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Forest Service Ready for Western Wildfire Season

U.S. Forest Service
July 6th, 2016 at 11:00AM

A photo of Engine 32 from the Plumas National Forest working their division on the Waldo Canyon Fire in Colorado in 2012.
Engine 32 from the Plumas National Forest working their division on the Waldo Canyon Fire in Colorado in 2012. (Photo by Kari Greer.)

While it is always fire season somewhere in the U.S. the largest wildfires typically occur during the summer months in the West. As peak western fire season approaches, firefighters have already been busy responding to the more than 8,500 wildfires that have burned approximately one million acres in the west so far this year.

This year, the US Forest Service will have many different types of firefighters, engines and aircraft available for wildfire suppression nationwide. This includes approximately 10,000 professional firefighters. Most are seasonal employees, who work from the spring until the fall.

The Forest Service’s professional firefighters include more than 65 20-person hotshot crews. These are the most highly trained, skilled, and experienced type of hand crews and they typically work on the most challenging parts of wildfires.

Forest Service professional firefighters also include more than 300 Smokejumpers, who parachute in to remote wildfires. In addition, the Forest Service will have about 900 engines of different sizes, with crews ranging from two to five firefighters assigned to each.

A photo of Engine 32 from the Plumas National Forest working their division on the Waldo Canyon Fire in Colorado in 2012.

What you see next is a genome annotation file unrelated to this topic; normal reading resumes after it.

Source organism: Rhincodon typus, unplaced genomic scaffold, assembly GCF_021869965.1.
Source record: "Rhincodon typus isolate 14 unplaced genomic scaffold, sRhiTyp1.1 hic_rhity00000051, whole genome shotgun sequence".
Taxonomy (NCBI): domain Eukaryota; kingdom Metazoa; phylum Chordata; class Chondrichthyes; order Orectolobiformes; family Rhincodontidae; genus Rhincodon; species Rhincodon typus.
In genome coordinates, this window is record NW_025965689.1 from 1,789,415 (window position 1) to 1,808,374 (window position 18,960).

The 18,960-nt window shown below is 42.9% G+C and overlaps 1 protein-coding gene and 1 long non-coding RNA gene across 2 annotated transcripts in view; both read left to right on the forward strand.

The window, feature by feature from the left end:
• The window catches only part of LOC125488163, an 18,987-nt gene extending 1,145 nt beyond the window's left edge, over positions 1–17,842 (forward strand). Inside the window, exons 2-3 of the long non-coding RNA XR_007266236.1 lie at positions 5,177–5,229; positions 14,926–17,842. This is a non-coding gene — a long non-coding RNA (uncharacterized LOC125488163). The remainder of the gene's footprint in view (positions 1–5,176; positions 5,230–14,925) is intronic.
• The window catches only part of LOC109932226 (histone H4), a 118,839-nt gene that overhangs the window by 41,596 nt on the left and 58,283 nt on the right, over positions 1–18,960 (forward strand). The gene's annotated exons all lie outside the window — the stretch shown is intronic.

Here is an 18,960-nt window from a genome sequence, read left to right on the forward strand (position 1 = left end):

Engine 32 from the Plumas National Forest working their division on the Waldo Canyon Fire in Colorado in 2012. (Photo by Kari Greer.)

Wildfires are suppressed by firefighters on the ground who build containment lines, which are similar to trails, all the way around them. Aircraft often play an important role in supporting firefighters on the ground by dropping water to cool hotspots or fire retardant to reduce the intensity and rate of spread of wildfires.

Each year, on average, about 7,500 wildfires burn about 1.5 million acres of National Forests and Grasslands. Forest Service firefighters, engines, and aircraft will respond not only to these wildfires, but also to wildfires on other federal, state, and private land throughout the country.

The strength of the wildfire suppression system in the U.S. is that federal, state, local, and volunteer agencies and organizations involved in wildfire suppression contribute and share firefighters, engines, and aircraft which are moved across the country as needed. Fire managers from federal, state, and local agencies working together prioritize wildfires to receive firefighters, engines, and aircraft with firefighter and public safety always the top consideration.

Members of the public have an important role to play in wildfire suppression as well by preventing human caused wildfires and by taking actions to protect their homes, neighborhoods, and communities from wildfires.

Nationwide, nine out of ten wildfires are caused by humans. The more human caused wildfires that are prevented, the more firefighters, engines, and aircraft that will be available to suppress wildfires that can’t be prevented, such as those caused by lightning. In 2015, more than 4,500 homes and other structures were destroyed by wildfires nationwide. There are many simple things that homeowners can do now to decrease the chances that their property will become a statistic.